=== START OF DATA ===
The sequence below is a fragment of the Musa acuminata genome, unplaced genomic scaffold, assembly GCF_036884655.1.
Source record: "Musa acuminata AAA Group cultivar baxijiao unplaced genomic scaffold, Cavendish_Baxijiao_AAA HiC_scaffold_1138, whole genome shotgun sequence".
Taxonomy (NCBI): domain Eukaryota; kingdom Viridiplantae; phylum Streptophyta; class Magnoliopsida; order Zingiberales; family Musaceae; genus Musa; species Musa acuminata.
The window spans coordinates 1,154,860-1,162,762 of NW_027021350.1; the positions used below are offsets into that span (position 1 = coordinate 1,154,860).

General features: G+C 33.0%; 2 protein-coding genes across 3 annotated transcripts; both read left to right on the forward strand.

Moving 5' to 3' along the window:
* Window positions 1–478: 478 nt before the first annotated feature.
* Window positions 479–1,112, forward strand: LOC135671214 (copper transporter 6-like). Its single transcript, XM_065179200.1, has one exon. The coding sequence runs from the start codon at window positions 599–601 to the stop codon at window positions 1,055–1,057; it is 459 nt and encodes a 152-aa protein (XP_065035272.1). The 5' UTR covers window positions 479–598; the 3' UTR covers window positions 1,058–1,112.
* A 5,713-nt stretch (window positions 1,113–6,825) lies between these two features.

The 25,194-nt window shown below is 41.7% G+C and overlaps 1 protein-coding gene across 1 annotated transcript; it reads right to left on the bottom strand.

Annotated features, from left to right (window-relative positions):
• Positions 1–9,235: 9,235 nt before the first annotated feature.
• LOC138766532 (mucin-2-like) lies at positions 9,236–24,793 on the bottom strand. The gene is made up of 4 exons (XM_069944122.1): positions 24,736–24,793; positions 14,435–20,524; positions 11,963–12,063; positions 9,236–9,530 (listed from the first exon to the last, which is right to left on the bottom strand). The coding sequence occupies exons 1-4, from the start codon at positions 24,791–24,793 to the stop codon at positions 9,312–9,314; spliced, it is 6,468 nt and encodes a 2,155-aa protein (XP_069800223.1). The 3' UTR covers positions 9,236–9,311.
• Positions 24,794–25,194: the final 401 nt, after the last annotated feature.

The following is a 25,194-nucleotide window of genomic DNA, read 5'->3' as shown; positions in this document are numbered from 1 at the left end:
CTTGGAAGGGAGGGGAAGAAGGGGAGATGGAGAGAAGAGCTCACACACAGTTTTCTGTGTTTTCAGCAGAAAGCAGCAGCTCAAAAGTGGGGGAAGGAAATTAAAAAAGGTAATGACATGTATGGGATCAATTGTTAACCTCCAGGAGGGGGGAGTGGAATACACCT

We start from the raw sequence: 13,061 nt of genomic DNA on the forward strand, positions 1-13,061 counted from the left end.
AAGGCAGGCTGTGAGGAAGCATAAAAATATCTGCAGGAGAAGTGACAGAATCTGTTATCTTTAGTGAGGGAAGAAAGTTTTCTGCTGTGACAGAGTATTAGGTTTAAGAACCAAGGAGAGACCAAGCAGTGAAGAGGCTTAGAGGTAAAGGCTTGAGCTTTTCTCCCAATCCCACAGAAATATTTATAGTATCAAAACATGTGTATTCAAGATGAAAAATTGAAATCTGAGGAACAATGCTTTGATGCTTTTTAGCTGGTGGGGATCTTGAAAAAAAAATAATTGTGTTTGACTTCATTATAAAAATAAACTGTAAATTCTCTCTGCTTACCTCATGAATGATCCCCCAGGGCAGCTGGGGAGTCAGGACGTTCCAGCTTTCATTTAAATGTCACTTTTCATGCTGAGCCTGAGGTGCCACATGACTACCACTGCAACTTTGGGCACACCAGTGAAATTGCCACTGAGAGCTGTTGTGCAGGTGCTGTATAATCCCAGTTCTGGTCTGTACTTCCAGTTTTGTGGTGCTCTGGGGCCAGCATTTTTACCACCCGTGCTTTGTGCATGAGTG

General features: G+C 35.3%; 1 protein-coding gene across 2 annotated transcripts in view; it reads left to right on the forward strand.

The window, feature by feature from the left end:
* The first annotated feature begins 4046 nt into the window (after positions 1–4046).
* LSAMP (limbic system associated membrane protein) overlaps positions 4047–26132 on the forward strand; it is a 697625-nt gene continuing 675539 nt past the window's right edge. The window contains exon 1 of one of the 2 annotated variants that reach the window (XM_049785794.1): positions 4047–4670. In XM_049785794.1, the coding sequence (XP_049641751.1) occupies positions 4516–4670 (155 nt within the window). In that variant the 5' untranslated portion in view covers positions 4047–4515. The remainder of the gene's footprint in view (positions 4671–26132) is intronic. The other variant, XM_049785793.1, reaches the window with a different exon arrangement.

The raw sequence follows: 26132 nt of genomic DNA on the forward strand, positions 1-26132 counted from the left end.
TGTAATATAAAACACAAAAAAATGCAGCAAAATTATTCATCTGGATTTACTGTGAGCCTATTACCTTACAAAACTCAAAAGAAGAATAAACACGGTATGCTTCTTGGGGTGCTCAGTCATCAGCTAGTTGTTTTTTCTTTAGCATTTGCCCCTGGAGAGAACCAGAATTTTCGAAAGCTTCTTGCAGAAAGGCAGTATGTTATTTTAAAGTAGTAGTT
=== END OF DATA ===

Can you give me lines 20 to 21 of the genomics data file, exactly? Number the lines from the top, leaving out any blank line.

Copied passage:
The window, feature by feature from the left end:
* The first annotated feature begins 4046 nt into the window (after positions 1–4046).